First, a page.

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Friday, June 1, 2012

Should I Help? Should I Believe? From a Reader

Photo courtesy of Michael Ging.

In November, 2004, after my essay "Political Paralysis" appeared in the anthology "The Impossible Will Take a Little While," Isabel Zumel, a reader in Oakland, California, emailed me. I'd never met Isabel. I did not know her. Her email was beautiful. It vividly captured a moment when Isabel was presented with a choice: to help another human being, or not to help.

I kept Isabel's email. I wrote to her in 2012, after "Save Send Delete" came out. While "Political Paralysis" is my reply to the question, "Should I help?" "Save Send Delete" is my reply to the question, "Should I believe?"

Isabel wrote me back. As before, her email was her beautifully crafted answer to the central question of my writing. In this new, 2012 email, Isabel addressed the question, "Should I believe?" from the point of view of her six-year-old daughter.

Isabel has kindly granted me permission to post her emails on this blog. Below please find Isabel's email from November, 2004, addressing "Should I help?" and, below that, her email from 2012, addressing, "Should I believe?"

Isabel's email from 2004:


Date: Wed, 10 Nov 2004 15:11
From: "Isabel Zumel"
Subject: Thank you for your piece "Political Paralysis"

Dear Danusha,

Yesterday evening I left my office in a rush to make my commuter bus from San Francisco back home to Oakland. I was running a little late, but figured if I walked really briskly, I'd make it just in time for my bus.

As I was about to cross the street at a four way stop, I saw a driver frustratedly gesture as he waited impatiently for an older woman with a cane to cross the street. He screeched past her just as she made it to the sidewalk. I quickly crossed, passing the older woman, when I saw out of the corner of my eye that she wavered unsteadily and clutched a nearby parking meter to keep herself upright.

I stopped suddenly, turned around, and asked her if she was okay and if I could help her. She said she had been having difficulty walking since she had a heart attack and asked if I could walk her to the end of the block. I agreed and offered to carry the heavy plastic bag she was holding, filled with canned goods. She told me, "You're the first person to ever stop and ask me if I needed help. It's kind of indicative of our times, don't you think?"

I was stunned when she told me this and didn't know what to say. So I told her that actually, I was really in a hurry, but when I saw her I knew that making sure she was okay was far more important than getting to where I needed to be.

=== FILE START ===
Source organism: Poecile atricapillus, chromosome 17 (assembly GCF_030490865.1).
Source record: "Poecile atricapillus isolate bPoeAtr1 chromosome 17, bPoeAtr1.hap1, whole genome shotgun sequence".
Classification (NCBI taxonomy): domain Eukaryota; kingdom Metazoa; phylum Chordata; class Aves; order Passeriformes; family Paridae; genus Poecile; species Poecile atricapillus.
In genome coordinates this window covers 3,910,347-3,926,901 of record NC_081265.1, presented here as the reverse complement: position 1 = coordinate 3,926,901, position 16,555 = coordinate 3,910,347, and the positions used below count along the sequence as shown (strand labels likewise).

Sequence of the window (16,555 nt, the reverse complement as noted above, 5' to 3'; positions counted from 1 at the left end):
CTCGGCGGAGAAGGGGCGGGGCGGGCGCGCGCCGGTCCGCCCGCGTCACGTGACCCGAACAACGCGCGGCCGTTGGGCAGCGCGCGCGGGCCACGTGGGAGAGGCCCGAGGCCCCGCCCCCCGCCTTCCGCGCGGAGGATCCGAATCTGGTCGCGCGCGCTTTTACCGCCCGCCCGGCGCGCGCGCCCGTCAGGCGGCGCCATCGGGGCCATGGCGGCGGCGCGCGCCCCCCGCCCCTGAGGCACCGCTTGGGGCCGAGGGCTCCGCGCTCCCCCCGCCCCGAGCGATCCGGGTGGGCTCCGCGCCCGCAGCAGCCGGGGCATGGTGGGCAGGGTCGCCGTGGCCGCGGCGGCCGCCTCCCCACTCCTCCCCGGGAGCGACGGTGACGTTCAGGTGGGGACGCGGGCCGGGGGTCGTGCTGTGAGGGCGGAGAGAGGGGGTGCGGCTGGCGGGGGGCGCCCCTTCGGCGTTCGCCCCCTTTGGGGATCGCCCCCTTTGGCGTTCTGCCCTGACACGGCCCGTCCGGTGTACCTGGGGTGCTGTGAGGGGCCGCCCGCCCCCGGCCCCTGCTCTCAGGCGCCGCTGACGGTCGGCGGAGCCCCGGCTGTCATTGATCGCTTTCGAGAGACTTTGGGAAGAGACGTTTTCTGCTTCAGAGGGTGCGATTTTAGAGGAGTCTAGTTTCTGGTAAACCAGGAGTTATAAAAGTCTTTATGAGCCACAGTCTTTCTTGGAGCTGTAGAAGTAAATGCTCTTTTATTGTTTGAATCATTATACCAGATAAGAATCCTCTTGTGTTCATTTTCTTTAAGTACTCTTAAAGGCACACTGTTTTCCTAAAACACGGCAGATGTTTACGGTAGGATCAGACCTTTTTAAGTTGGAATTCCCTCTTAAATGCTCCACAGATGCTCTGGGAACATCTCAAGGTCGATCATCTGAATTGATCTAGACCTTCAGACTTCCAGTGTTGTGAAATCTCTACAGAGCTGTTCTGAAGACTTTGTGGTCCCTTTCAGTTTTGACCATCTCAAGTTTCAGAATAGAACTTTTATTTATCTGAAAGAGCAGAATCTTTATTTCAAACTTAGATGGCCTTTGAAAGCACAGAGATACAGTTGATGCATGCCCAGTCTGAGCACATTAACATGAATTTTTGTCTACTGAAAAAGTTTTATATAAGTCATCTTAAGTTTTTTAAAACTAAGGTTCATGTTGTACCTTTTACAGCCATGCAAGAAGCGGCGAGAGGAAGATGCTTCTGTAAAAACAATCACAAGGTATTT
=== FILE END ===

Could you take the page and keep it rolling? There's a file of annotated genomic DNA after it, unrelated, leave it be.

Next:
It turned out she lived for many decades a couple of blocks away from my office in the hilly North Beach neighborhood and that she was on her way to bring dinner to a friend who had been ill for a while and was living four blocks away at a residential hotel.

I ended up walking with her to the residential hotel. Her friend, a gentleman walking with a cane but cheerful nonetheless, met us out front. She motioned to me and told him she had found a nice neighborhood escort to walk over with her.

I scooted off quickly and we waved goodbye to each other as I ran across the street. I never actually got her name...and I ended up missing my bus my maybe half a minute! But while I waited for the next bus I came across your essay in the November issue of The Sun. It struck me not only because of the similarity of your experience walking home in the snow and meeting that one neighbor to stop for you, but also because what you wrote is what I've been feeling and coming to terms with over the last year --that our opportunities to make small differences shouldn't be discounted, and in fact should be viewed as unexpected blessings from which to learn. And that recognition (or lack of) shouldn't be the impetus (or discouragement) to act in the moment in a way that expresses our deepest and sincerest humanity.

Thank you for making yesterday extra meaningful and affirming for me! This is the first time I've ever written to an author, but I felt compelled to let you know how much your words and ideas touched me, and probably many others. Keep up the writing!

Best Regards,
Isabel Zumel
in Oakland, California


Here is Isabel's email from 2012, after I wrote to her to let her know about "Save Send Delete."


Hello Danusha - Yes, this is the same Isabel Zumel that sent you that email, now many years ago. I am so happy for the publication of your new book! I am intrigued by the themes described in your book. Interestingly, there's been a recent upsurge in spiritual thought in my life after a pretty long period of shunning organized religion, and it has been heavily inspired by my daughter.